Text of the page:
Tuesday, November 3, 2009

V Returns to TV

Kenneth Johnson's original 1983 mini-series V - along with its 1984 sequel V: The Final Battle - was oddly one of my favorite television shows. Actually, it still is. But I say "oddly," because although the story was trite - aliens landing on Earth, claiming they want to help us, only to eat us - the media savvy and political implications were compelling.

Damon Knight's 1950 short story "To Serve Man," adapted into one of the most enduring Twilight Zone episodes in 1962, told the story best. Aliens land, cure our illnesses, bring peace, want happiness for us - because they view us as livestock. V in 1983 expanded this story to show the aliens - The Visitors - manipulating the media, and provoking underground freedom fighters all over the world who discovered the truth about The Visitors. Indeed, V posted a dedication "to the heroism of the resistance and the freedom fighters, past, present and future." In 1983, freedom fighters encompassed everyone from the Hungarians who bravely stood up to Soviet tanks in the 1950s (viewed as heroes by most Americans) to Contras fighting the Sandinistas in power in Nicaragua in the 1980s (viewed as heroes mostly by Ronald Reagan and his supporters).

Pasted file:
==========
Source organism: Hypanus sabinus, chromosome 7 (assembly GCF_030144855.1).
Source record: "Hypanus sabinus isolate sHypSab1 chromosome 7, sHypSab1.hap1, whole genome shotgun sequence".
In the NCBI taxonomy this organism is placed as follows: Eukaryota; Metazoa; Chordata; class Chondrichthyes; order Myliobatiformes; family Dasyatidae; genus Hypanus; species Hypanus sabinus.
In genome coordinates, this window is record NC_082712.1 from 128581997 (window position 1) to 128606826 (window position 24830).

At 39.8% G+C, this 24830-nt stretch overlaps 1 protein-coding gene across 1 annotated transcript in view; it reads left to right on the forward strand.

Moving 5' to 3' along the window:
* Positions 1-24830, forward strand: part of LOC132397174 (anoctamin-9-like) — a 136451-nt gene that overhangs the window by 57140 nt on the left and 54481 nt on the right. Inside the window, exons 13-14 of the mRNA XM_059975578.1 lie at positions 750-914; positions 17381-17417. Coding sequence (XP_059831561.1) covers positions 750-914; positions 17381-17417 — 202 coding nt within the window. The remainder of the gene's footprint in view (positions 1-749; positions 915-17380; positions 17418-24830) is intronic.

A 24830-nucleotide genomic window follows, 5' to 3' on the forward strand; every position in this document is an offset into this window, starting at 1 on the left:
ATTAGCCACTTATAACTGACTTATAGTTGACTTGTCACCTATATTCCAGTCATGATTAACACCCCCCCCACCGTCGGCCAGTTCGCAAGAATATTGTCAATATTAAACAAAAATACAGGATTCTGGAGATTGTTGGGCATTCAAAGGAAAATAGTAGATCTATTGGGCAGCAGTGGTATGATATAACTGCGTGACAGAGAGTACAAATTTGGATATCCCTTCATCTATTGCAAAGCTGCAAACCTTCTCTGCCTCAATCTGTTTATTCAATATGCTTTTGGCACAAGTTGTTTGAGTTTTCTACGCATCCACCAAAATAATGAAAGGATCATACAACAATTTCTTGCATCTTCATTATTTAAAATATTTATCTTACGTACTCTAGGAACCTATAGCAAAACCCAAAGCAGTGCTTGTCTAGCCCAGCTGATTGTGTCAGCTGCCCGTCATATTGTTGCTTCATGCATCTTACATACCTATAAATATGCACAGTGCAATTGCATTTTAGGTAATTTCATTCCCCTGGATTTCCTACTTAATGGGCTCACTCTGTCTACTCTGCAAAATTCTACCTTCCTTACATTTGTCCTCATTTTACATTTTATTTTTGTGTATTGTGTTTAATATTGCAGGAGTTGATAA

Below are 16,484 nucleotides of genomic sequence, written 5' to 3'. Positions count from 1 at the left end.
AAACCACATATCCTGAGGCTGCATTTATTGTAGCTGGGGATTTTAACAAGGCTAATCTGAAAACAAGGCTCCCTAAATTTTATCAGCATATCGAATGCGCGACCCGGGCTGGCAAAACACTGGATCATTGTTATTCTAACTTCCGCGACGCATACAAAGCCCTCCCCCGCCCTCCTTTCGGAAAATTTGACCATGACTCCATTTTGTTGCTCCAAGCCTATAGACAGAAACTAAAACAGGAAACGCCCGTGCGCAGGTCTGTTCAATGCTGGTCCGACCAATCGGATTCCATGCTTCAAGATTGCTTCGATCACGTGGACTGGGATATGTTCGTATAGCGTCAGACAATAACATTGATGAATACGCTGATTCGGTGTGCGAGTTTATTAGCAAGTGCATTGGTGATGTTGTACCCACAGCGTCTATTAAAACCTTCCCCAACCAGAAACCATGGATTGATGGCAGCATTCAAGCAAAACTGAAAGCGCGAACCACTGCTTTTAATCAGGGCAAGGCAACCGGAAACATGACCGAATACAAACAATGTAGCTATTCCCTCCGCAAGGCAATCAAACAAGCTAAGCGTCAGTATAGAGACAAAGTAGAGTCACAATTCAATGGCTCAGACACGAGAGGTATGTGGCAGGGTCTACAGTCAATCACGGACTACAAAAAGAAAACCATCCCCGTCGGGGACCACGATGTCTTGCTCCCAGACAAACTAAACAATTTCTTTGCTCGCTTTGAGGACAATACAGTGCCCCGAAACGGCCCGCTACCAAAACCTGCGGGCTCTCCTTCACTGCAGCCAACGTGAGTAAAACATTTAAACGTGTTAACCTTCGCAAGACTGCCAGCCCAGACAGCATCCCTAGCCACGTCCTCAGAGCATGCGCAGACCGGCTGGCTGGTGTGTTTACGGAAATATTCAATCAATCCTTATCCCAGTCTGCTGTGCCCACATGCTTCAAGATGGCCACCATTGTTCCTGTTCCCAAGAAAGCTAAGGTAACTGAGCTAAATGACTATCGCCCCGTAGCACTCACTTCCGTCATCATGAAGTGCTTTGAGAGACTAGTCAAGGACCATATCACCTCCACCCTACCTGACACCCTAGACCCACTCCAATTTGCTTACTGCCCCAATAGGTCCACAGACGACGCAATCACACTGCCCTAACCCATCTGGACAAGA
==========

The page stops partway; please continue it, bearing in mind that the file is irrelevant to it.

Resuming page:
Tonight's V had political analogies, but a little more obvious and less complex than the 1980s version. Tonight's Visitors promise "universal health care," a clear and unnecessary shot at the good work Obama and the Democrats are trying to do right now in Washington. A more apt connection was made tonight between the Visitors and terrorists.

Actually, the Visitors are referred to as the "V's" in this incarnation, and I prefer the "Visitors". But V 2009 does have Father Jack Landry (Joel Gretsch, who played Frank Vasser on Journeyman), which opens up some good theological threads (I'm suspecting his superior might be a Visitor undercover), and Lost's Elizabeth Mitchell has a top role as Erica Evans.

The new version also has the winning mix of good and bad Visitors, and Visitor-collaborator and rebel humans as the original, as well as some echoes of Battlestar Galactica (the Visitors as Cylons), and an appealing media criticism component, so I'm going to give it a chance. And kudos to ABC for stepping up with science fiction a lot more than once this decade - Lost, Invasion, FlashForward, and now the return of V.

5-min podcast review of V

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